Finding Finkl's Future

In recent decades, Chicago's Lincoln Park neighborhood has become known for its pricey real estate and trendy stores and restaurants. But, up until last year, it was also home to an important, if far less fashionable, manufacturing plant—the 112-year-old Finkl Steel Company.

The company was bought by a German firm seven years ago and has gradually moved to a larger facility on the city's south side. Now, the nearly 40-acre site on Lincoln Park's western edge is up for grabs.

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The only activity at the former Finkl Steel site these days is the work of demolition crews. Until just a few years ago, the site was where the century-old company was forging high-quality steel. But the question now is how to forge ahead after Finkl's move to the south side?

While the wrecking ball is at the ready, transforming the 38 acres could take some time as community groups, civic groups, and even the owners of the land wrangle over what should happen next. North Branch Works, a community development organization that received a $200,000 EPA grant to study the possibilities for the Finkl site, is gathering input from everyone including residents.

"They don't want big box retail,” said North Branch Works Executive Director Mike Holzer. “They don't necessarily want another heavy smokestack industry. We don't see those things coming in. They don't necessarily want residential development on any of these PMD sites.”

PMD stands for “planned manufacturing district,” a special zoning designation created largely for Finkl Steel in the late 1980s. In essence, the designation allows only industry within its borders and keeps residential and commercial development at bay. But it also imposes another restriction.

"The PMD currently only allows office redevelopment in existing facilities,” said Holzer. “We support a change to the PMD that would enable new tech office construction and development in the PMDs.”

For the record, North Branch Works is a so-called delegate agency of the Chicago Department of Planning and Development, and Holzer says his organization is the manager of the industrial corridor along the near north branch of the Chicago River. His task, he says, is to ensure certain outcomes.

“Those outcomes are industrial retention, job creation and continued expansion of business and industry here,” Holzer said.

But not everyone is on board with that outcome. The Finkl site, along with an adjoining 60 acres of land, is prime real estate in one of Chicago's hottest neighborhoods. At least one community group and more than a few developers are pushing for allowing more residential construction. Retailers are also eyeing the site for its prime location. And then, there are the property owners, which include a Finkl heir and a former CEO of the company.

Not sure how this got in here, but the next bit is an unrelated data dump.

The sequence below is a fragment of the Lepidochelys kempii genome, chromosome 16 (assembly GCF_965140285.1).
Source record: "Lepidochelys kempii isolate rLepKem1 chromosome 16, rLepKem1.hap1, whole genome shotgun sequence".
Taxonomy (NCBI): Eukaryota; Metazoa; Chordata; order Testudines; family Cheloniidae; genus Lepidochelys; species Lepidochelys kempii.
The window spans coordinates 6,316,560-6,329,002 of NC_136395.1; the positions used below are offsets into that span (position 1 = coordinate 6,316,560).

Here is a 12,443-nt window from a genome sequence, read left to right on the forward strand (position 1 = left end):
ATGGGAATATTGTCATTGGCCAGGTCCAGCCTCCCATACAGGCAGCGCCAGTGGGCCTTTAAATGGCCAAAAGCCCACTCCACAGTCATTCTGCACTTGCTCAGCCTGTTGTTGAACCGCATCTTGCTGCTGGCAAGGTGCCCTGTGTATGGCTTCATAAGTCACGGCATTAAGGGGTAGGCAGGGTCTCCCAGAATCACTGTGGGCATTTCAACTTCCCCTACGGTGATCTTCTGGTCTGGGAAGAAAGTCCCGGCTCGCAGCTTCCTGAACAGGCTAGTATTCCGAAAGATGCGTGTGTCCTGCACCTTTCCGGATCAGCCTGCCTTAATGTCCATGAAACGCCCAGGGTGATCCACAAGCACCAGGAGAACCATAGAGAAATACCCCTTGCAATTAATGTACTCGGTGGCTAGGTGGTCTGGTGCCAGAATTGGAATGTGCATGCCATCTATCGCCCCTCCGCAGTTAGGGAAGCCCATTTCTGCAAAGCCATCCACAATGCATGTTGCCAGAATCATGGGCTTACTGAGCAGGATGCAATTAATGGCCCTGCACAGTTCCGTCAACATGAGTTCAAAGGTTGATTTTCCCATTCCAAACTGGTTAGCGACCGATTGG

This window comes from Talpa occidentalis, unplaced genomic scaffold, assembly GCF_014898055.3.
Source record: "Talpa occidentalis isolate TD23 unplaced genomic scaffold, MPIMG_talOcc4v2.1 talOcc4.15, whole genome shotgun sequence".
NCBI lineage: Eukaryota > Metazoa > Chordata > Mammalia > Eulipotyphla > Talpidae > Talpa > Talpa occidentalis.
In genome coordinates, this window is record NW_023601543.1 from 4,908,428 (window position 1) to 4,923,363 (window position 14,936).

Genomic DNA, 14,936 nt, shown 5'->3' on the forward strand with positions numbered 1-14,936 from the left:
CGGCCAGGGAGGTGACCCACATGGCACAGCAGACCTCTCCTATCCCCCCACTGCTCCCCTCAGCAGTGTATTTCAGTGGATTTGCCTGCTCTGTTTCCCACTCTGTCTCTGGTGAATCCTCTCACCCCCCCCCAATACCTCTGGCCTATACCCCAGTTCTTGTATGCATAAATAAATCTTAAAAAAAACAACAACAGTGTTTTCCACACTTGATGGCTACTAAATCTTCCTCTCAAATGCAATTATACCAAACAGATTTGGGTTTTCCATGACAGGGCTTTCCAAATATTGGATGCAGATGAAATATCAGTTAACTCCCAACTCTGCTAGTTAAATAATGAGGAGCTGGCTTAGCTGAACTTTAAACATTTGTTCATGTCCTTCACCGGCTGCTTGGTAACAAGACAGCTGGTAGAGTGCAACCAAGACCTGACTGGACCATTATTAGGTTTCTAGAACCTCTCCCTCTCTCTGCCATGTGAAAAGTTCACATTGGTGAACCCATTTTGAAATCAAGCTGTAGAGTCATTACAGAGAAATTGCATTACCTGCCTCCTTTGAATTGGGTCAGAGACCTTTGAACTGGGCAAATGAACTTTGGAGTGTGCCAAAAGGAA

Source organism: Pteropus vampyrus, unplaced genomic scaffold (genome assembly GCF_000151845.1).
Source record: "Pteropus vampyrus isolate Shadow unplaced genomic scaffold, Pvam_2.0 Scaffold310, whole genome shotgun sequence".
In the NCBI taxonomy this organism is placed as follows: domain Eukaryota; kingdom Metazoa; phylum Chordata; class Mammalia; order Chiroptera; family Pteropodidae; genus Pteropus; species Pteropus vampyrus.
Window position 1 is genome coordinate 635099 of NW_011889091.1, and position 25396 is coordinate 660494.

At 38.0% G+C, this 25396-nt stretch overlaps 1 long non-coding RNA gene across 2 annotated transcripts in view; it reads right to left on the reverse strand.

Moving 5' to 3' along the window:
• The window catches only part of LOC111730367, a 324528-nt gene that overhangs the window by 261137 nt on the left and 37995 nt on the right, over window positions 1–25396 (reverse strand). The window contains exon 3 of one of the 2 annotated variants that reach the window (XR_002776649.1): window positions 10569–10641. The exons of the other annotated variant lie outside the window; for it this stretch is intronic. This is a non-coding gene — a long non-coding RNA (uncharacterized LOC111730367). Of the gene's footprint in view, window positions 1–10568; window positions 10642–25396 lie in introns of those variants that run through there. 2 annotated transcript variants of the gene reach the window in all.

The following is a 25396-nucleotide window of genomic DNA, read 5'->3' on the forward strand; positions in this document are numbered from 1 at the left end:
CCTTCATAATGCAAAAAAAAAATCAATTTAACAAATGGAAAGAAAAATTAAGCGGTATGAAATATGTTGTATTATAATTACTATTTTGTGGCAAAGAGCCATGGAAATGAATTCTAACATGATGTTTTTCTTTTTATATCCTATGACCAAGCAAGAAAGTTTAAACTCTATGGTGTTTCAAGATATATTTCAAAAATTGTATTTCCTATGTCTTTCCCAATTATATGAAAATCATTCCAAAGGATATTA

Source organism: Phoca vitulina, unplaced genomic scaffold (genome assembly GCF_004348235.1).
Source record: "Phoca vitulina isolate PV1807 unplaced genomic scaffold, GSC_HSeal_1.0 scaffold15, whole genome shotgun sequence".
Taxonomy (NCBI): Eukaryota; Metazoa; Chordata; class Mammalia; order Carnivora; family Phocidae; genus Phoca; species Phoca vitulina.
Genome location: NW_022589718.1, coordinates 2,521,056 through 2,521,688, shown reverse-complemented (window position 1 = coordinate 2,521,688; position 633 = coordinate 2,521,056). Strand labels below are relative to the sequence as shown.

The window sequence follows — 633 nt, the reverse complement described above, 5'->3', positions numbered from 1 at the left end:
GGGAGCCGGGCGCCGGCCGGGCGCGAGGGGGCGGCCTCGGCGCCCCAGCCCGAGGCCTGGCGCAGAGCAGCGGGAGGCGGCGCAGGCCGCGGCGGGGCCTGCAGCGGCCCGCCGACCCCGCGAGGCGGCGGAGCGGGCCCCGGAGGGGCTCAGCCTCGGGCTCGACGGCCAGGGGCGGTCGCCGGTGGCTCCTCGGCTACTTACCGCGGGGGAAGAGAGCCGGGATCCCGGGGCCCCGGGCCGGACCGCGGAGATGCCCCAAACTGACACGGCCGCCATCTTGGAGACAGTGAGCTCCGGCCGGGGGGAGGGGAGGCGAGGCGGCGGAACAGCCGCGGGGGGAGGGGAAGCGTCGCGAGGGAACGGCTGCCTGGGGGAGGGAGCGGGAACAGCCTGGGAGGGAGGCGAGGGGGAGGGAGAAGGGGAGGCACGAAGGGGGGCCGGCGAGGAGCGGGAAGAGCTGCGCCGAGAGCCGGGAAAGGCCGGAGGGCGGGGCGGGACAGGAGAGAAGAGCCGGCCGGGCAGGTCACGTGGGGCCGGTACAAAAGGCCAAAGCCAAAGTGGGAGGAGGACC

“We haven't at this point gotten much traction with the ownership of the land at Finkl,” said Holzer. “We believe that they may be not wanting to follow the guidance of the PMD; that they may have aspirations for other types of development that might result them getting more in a land sale. We're not supporting that.”

And then there's the potential problem of contamination cleanup of the site, as well as the infrastructure left behind by Finkl.

"Finkl's presses and foundations went so deep, when the deep tunnel was carved in to this area and created, they had to reroute the deep tunnel around Finkl,” said Holzer. "If those could be capped and left in place, that would be a significant cost savings. If they cannot, that would be a significant expense."

But, North Branch Works says the area needs other upgrades to make it palatable to lure new industries. The nearby Clybourn Metra station, according to North Branch Works, is in their words, “under-utilized, under-managed, and in rough shape."

The aging bridge spanning the river on Cortland Avenue could stand to be modernized and expanded. And, if the Finkl site is to be reborn, it will need more commuter access.

 "For example, we have no Clybourn bus,” said Holzer. “We used to have one, but through budget cuts, we've lost our Clybourn bus. Years earlier, we lost our Elston bus. Those are two significant transportation arteries, transportation factors that can help redevelop this area."

As far as 21st century industries that can help in the rebirth of the Finkl Steel site, North Branch Works says it sees digital and high-tech manufacturing as ideal residents for the site. But a consensus for moving forward has to await the upcoming municipal elections.

"....Once all that gets settled, we have a mayor in place, we have city policies, strong city policies on industrial retention and development, tech office development, aldermanic races are completed, that we will then be able to sit down and talk with the property owners and come to some agreement,” Holzer said.

North Branch Works hopes to release its EPA funded report in September.

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